logo for matrixlab-examples.com
leftimage for matrixlab-examples.com

Polar Plots (with a little help from Matlab)

Matlab provides functions that produce polar plots in appropriate coordinates using magnitudes and angles.

In this article we’ll discuss and show the Matlab built-in commands 'compass', 'polar' and 'rose'.

The polar coordinate system is a two-dimensional system in which each point on a plane is determined by a distance from a fixed point and an angle from a fixed axis.

The Compass Function 

The compass function takes its inputs in Cartesian format, but outputs polar plots. In the compass function each arrow’s length corresponds to the magnitude of a data element and its pointing direction indicates the angle of the complex data. This function creates arrows that go out from the origin of the axes in a polar coordinate system. To illustrate this function, we’ll create a set of arrows that increase in size from arrow to arrow in a counter-clockwise manner. 

t = 1 : 5;
r = t .* exp(i * t * 36 * (pi/180));


This code produces:

compass function using polar coordinates 


The Polar Function

The polar function creates polar plots from angle and magnitude data.

It takes the forms polar(theta,rho), where theta corresponds to the angle (in radians) and rho corresponds to the magnitude. The variables theta and rho must be identically sized vectors.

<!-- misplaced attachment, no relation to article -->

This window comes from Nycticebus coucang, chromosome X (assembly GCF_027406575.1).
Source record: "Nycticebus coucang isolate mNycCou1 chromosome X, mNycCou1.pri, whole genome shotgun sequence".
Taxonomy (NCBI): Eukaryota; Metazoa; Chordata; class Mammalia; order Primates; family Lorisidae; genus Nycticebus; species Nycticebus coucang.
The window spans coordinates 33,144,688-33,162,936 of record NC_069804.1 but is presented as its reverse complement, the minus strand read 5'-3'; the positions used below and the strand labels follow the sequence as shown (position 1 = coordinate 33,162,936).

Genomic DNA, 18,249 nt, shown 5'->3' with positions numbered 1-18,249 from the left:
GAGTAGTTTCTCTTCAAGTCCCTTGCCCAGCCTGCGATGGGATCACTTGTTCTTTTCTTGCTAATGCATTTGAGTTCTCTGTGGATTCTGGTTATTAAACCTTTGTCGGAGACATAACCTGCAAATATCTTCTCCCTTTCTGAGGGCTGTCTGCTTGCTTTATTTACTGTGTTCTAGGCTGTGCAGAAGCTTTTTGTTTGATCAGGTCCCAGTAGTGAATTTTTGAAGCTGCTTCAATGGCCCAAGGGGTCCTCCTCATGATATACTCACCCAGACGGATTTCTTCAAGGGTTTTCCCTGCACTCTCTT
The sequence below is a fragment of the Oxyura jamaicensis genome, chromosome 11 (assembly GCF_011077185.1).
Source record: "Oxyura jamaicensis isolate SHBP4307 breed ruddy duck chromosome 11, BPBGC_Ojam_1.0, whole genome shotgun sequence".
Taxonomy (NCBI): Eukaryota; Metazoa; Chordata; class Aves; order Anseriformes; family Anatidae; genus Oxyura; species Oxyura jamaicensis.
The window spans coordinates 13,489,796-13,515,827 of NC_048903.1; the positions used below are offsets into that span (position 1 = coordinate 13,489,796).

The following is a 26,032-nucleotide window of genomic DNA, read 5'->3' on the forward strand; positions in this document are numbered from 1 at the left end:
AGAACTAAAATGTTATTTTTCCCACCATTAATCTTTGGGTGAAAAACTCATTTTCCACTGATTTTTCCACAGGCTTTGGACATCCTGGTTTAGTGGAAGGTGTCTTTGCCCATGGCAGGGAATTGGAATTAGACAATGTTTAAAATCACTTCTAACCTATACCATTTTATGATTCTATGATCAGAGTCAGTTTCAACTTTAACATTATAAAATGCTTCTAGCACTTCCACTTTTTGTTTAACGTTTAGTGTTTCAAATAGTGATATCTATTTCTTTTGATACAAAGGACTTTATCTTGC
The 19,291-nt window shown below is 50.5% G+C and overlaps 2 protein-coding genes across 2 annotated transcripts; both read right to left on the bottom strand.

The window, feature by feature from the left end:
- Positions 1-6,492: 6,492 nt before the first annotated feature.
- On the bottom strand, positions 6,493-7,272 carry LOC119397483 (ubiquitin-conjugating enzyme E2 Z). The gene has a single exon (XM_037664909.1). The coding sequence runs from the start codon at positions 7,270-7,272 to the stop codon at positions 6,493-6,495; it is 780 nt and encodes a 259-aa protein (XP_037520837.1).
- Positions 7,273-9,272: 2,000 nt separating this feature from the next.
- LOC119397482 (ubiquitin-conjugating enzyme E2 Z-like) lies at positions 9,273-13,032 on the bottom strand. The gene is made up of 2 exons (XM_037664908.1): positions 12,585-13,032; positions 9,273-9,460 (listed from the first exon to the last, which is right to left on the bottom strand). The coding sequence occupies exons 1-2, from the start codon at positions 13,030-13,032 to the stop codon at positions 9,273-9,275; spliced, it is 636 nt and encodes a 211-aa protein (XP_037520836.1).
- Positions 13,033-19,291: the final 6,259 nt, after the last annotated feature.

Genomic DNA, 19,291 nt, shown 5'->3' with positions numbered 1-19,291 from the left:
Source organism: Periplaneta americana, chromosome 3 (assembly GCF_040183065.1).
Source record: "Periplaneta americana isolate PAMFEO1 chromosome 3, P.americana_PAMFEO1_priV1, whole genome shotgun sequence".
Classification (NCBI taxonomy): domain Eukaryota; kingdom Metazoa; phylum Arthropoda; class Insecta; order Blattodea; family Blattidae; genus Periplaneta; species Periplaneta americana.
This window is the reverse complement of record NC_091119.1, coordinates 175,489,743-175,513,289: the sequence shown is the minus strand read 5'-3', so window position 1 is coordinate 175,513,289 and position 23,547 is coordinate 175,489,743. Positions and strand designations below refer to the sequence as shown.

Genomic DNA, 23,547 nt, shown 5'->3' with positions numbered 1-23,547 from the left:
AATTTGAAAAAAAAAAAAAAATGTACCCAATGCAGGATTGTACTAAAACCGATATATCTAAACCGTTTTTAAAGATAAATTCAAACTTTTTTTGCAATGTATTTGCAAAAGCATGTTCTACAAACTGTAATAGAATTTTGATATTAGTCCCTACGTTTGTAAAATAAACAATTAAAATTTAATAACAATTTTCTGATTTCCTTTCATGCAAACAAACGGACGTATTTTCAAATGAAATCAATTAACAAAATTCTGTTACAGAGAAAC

As an example, we create a cardioid with the following code: 

t = 0 : 2*pi/100 : 2*pi;
r = 1 - sin(t);
polar(t, r)

Here’s the result:

 polar plots in Matlab


Here’s another polar chart: 

t = 0 : 2*pi/100 : 2*pi;
r = sqrt(abs(sin(3*t)));

 another polar plot with Matlab

The Rose Function

With rose you can create angle histograms that are drawn in polar coordinates. By using rose(angle_data), the function will determine how many of the angles (in radians) fall within a given angular bin. By default there are 20 evenly spaced bins between 0 and 2pi. The number of bins can be changed by using rose(angle_vector, nr_of_bins), where the variable nr_of_bins is a scalar specifying the number of bins that should be spaced between 0 and 2pi. You can also specify the centers of the bins by passing a vector, bin_centers, to the rose function, like this: rose(angle_vector, bin_centers). 

The following code produces a rose plot of data which is normally distributed in angle about 90ยบ.

angle_vector = angle(exp(i*randn(1, 500))) + pi/2;

This is the result of the angle histogram created with rose:

angle histogram with matlab

footer for polar plots page